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Jones v. Colvin

United States District Court, D. Kansas

June 4, 2015

JOSEPH LEE JONES, Plaintiff,
v.
CAROLYN W. COLVIN, Acting Commissioner of Social Security, Defendant.

MEMORANDUM AND ORDER

SAM A. CROW, Senior District Judge.

On November 3, 2014, defendant filed a motion to dismiss (Doc. 24). Plaintiff has responded to the motion and filed a motion for judgment on the pleadings (Doc. 36-38, 40-41).

As a preliminary matter, the court would note that defendant filed this motion as a Fed.R.Civ.P. 12(b)(1) motion alleging that the court lacks subject matter jurisdiction because of plaintiff's failure to commence a civil action within 60 days from the date of receipt of the final decision of the Commissioner. However, in the case of Thomas v. Astrue, Case No. 11-4088-SAC, defendant filed a motion seeking to dismiss the case for failure to state a claim upon which relief can be granted under Fed.R.Civ.P. 12(b)(6) because the complaint was not timely filed (D. Kan. Oct. 7, 2011, Doc. 9). This is the same issue which is before the court in this case.

In the case of Bowen v. City of New York, 476 U.S. 467, 478 (1986), the U.S. Supreme Court held that the 60-day requirement for filing a review of the agency action is not jurisdictional, but rather constitutes a period of limitations. For this reason, the court will treat the motion as a motion to dismiss for failure to state a claim upon which relief can be granted pursuant to Fed.R.Civ.P. 12(b)(6).

The court would note that plaintiff is proceeding pro se. A pro se litigant's materials are entitled to a liberal reading, and consequently, the court will make some allowances for the pro se litigant's failure to cite proper legal authority, their confusion of various legal theories, their poor syntax and sentence construction, or their unfamiliarity with pleading requirements, but the court cannot take on the responsibility of serving as the litigant's attorney in constructing arguments and searching the record. Weaver. v. Astrue, 353 Fed.Appx. 151, 154 (10th Cir. Nov. 18, 2009).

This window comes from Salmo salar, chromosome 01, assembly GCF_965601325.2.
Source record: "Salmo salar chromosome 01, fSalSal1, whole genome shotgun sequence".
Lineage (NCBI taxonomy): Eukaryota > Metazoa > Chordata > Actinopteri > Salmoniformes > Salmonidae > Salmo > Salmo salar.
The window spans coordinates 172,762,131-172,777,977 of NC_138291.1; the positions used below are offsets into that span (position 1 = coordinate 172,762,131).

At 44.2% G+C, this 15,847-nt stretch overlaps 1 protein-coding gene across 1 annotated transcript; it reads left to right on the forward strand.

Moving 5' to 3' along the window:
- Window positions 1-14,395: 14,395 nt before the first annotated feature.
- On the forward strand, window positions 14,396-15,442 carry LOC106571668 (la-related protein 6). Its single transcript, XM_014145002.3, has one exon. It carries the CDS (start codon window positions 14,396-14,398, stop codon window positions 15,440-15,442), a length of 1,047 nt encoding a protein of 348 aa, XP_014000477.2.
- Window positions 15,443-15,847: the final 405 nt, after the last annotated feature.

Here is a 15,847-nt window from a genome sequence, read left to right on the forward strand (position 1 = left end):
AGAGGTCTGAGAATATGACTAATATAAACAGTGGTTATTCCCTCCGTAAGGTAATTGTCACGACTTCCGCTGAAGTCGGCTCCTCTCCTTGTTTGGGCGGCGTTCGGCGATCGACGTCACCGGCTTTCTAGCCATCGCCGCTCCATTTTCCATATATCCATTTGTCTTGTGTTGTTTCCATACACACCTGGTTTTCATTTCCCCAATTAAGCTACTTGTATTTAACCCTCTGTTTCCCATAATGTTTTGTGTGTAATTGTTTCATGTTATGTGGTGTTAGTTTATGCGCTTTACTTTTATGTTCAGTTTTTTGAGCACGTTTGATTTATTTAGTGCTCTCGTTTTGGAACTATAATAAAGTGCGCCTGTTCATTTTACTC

Defendant's motion is in regards to plaintiff's claim of disability since July 1, 1992 (Doc. 24-1 at 8). Defendant's motion references decisions on plaintiff's supplemental security income (SSI) claims rendered on January 28, 2010, August 31, 2012, and April 12, 2013 (Doc. 24-1). Defendant, on April 12, 2013, found that plaintiff was disabled, with an onset date of disability of March 1, 2005, plaintiff's protective filing date. This decision for SSI was considered "fully favorable" to the plaintiff (Doc. 24-1 at 27). The notice of the fully favorable decision informed plaintiff that he had 60 days to file a civil action seeking review of the agency decision (Doc. 24-1 at 25).

I. Applicable legal standards

42 U.S.C. § 405(g) provides that a party may obtain judicial review in federal district court of any "final decision" of the Commissioner after a hearing. The civil action seeking judicial review must be filed within sixty (60) days after the mailing to the party of such decision or within such further time as the Commissioner may allow. The term "final decision" is left undefined by the Social Security Act and its meaning is to be fleshed out by the Commissioner's regulations. Weinberger v. Salfi, 422 U.S. 749, 766, 95 S.Ct. 2457, 2467 (1975).

The regulation concerning judicial review is as follows:

(a) General. A claimant may obtain judicial review of a decision by an administrative law judge if the Appeals Council has denied the claimant's request for review, or of a decision by the Appeals Council when that is the final decision of the Commissioner....
(c) Time for instituting civil action. Any civil action described in paragraph (a) of this section must be instituted within 60 days after the Appeals Council's notice of denial of request for review of the presiding officer's decision or notice of the decision by the Appeals Council is received by the individual, institution, or agency, except that this time may be extended by the Appeals Council upon a showing of good cause. For purposes of this section, the date of receipt of notice of denial of request for review of the administrative law judge's decision or notice of the decision by the Appeals Council shall be presumed to be 5 days after the date of such notice, unless there is a reasonable showing to the contrary.

20 C.F.R. § 422.210(a, c, emphasis added).